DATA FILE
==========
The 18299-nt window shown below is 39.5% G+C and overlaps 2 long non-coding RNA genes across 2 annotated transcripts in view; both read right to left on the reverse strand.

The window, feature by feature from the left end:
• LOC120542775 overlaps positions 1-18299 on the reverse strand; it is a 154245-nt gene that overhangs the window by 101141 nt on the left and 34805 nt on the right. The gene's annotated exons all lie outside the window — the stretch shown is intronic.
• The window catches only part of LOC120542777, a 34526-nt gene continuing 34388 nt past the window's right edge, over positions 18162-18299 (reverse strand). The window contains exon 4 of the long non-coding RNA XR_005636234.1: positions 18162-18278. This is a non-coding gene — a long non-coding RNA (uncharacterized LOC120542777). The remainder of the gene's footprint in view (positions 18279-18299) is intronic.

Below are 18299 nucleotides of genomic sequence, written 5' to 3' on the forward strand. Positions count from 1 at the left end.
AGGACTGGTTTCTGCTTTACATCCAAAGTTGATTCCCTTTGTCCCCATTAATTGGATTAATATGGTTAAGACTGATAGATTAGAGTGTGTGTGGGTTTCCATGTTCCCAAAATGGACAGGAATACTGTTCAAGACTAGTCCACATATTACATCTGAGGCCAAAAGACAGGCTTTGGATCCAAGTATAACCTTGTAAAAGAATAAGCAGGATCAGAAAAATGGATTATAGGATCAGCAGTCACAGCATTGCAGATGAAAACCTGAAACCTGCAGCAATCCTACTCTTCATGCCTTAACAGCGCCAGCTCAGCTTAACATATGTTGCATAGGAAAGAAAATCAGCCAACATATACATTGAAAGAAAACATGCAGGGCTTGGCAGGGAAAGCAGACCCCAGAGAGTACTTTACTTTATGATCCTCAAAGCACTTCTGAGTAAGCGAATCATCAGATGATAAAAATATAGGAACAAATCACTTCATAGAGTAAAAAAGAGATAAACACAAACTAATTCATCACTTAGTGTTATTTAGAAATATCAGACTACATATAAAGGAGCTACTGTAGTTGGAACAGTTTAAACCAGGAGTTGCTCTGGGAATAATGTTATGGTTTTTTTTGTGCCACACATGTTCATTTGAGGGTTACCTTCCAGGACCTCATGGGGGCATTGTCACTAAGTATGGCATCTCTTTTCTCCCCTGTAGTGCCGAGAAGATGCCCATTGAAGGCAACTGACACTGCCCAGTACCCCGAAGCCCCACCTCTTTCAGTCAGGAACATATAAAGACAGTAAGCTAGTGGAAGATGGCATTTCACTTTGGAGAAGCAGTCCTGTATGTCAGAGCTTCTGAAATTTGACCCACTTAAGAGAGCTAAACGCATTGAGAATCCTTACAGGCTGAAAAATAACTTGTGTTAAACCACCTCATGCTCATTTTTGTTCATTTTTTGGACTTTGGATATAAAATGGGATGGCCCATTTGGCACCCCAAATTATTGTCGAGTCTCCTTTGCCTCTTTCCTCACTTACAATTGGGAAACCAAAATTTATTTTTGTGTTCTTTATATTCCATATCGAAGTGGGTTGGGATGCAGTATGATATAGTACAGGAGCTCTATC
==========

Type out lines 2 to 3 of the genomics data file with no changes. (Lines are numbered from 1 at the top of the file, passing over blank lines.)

The window, feature by feature from the left end:
• LOC120542775 overlaps positions 1-18299 on the reverse strand; it is a 154245-nt gene that overhangs the window by 101141 nt on the left and 34805 nt on the right. The gene's annotated exons all lie outside the window — the stretch shown is intronic.